Today: Jun 25, 2024

Can Pakistan emulate South Korea?

4 mins read

By: Sabur Sulehria

The spectacular rise of South Korea from an underdeveloped country to an industrially-developed one is a benchmark that many in the field of development and politics look up to. Pakistan has also aspired to achieve a similar benchmark.

In the 1990s, Nawaz Sharif had planned to make Pakistan an Asian tiger like South Korea. But this has remained a distant dream. Recently, Imran Khan also expressed the intention to turn Pakistan’s economy and restructure it along the lines of South Korea. Can Pakistan achieve the economic miracle – commonly referred as ‘Miracle on the Han River’ – which brought South Korea among the semi-periphery countries of the world?

The case of South Korea is quite interesting because there is a common myth in Pakistan that development in the country has something to do with the five-year plan that it borrowed from Pakistan in the late 1950s. However, there is no evidence that proves this assertion. Zafar Haider Jappa has eloquently refuted it in an article published in a newspaper.

Regardless of these myths, Pakistan or any other country in the periphery stand a remote chance of emulating the South Korean model. This is because the specific historical conditions available to perform the ‘Korean miracle’ will be unavailable in the case of most countries in the Global South. By exploring three theories of South Korea’s development, this article will show how empty the political slogans about making Pakistan an Asian tiger really are.

There are three fundamental elements that helped achieve the ‘South Korean miracle’. These include the colonial legacy, the influence of US imperialism, and Japan’s role that eventually translated into the Korean strategy of export-led industrialisation (ELI), which was grafted onto import-substitution industrialisation policies.

The influence of the colonial legacy played a critical role in ensuring economic growth in South Korea. This explanation has been mostly put forward by Atul Kohli, an author and scholar. According to Kohli, “Japanese colonial influence on Korea, 1905-45, was decisive in shaping a political economy that later evolved into the high-growth South Korean path to development”.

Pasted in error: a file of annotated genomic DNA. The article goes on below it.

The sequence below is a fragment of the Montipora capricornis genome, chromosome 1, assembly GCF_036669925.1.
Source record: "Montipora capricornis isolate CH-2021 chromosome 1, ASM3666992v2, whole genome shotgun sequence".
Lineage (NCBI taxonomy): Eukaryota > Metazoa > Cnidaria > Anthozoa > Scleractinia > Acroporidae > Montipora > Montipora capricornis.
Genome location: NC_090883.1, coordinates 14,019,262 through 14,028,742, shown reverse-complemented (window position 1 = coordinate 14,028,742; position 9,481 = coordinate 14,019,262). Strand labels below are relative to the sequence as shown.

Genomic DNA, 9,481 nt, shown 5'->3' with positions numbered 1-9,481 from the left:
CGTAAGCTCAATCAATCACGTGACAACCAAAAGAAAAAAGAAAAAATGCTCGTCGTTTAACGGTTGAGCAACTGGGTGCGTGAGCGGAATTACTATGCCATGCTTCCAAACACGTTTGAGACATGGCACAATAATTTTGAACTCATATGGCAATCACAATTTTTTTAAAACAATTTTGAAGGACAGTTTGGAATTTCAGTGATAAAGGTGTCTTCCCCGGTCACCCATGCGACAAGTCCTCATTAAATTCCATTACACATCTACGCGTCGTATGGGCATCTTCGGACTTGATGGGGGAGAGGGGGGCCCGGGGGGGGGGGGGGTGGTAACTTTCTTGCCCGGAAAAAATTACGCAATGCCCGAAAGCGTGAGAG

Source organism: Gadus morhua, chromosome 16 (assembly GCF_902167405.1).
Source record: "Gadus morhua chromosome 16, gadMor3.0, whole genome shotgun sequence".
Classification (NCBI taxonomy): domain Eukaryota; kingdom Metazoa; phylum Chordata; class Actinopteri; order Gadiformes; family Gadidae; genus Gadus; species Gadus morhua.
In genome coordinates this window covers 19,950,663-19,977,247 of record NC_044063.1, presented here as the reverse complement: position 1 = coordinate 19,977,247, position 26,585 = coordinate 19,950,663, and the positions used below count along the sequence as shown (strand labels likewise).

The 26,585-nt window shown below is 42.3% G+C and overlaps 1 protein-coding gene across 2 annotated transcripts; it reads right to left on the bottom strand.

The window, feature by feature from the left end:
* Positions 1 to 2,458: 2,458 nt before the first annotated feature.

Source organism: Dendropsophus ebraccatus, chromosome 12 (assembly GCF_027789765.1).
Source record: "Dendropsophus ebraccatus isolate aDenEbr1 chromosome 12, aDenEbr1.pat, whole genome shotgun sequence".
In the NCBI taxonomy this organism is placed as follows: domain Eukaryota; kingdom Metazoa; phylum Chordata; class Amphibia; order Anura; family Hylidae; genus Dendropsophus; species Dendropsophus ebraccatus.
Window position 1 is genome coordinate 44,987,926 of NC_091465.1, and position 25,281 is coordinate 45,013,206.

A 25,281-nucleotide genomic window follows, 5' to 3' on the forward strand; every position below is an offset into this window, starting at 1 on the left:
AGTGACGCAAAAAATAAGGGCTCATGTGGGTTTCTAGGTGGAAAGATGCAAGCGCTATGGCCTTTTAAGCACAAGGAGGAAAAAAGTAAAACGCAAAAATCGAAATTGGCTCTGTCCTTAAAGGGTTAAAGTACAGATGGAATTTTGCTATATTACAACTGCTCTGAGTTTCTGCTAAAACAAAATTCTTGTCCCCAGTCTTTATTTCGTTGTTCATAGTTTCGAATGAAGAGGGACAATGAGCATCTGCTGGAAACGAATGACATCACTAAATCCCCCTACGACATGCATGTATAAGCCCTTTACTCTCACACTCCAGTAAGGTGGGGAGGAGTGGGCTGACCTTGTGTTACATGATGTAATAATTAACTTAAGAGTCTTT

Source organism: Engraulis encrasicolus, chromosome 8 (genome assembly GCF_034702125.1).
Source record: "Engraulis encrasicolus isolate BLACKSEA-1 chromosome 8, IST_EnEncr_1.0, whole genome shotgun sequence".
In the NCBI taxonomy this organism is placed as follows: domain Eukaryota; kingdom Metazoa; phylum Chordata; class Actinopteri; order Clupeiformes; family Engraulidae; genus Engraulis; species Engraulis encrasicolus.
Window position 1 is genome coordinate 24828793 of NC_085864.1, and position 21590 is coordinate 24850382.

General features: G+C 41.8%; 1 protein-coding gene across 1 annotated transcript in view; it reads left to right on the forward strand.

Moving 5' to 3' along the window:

Kohli argues that colonial Japan introduced changes in the state structure. These included the creation of a centralised state that is committed to change and the depersonalisation of authority in a bid to differentiate between public and personal interests. The latter change reintegrated personal interests on a new basis whereby public goals supersede personal goals and the downward penetration of society via the bureaucracy.

The second element that fuelled development in South Korea is the role played by the US in the form of substantial financial and technical grants to South Korea in the context of the cold war. However, South Korea wasn’t a passive beneficiary of imperialist largesse. The South Korean state also introduced and implemented specific policies that helped expand and strengthen the country’s industrial base.

This explanation has been advanced by Eric Toussaint, a Belgian economist who highlighted the enabling factors that contributed towards development in South Korea. Toussaint has identified the following factors: a considerable amount of intervention from the state; radical land reforms at an early stage after South Korea gained independence; an industrialisation model based on import-substitution, which was gradually harmonised with an ELI model, state control of the banking sector; the enforcement of authoritarian planning; strict control over currency exchange and capital flows; state-enforced prices for a wide range of products; and the availability of highly-skilled educated manpower to private enterprise.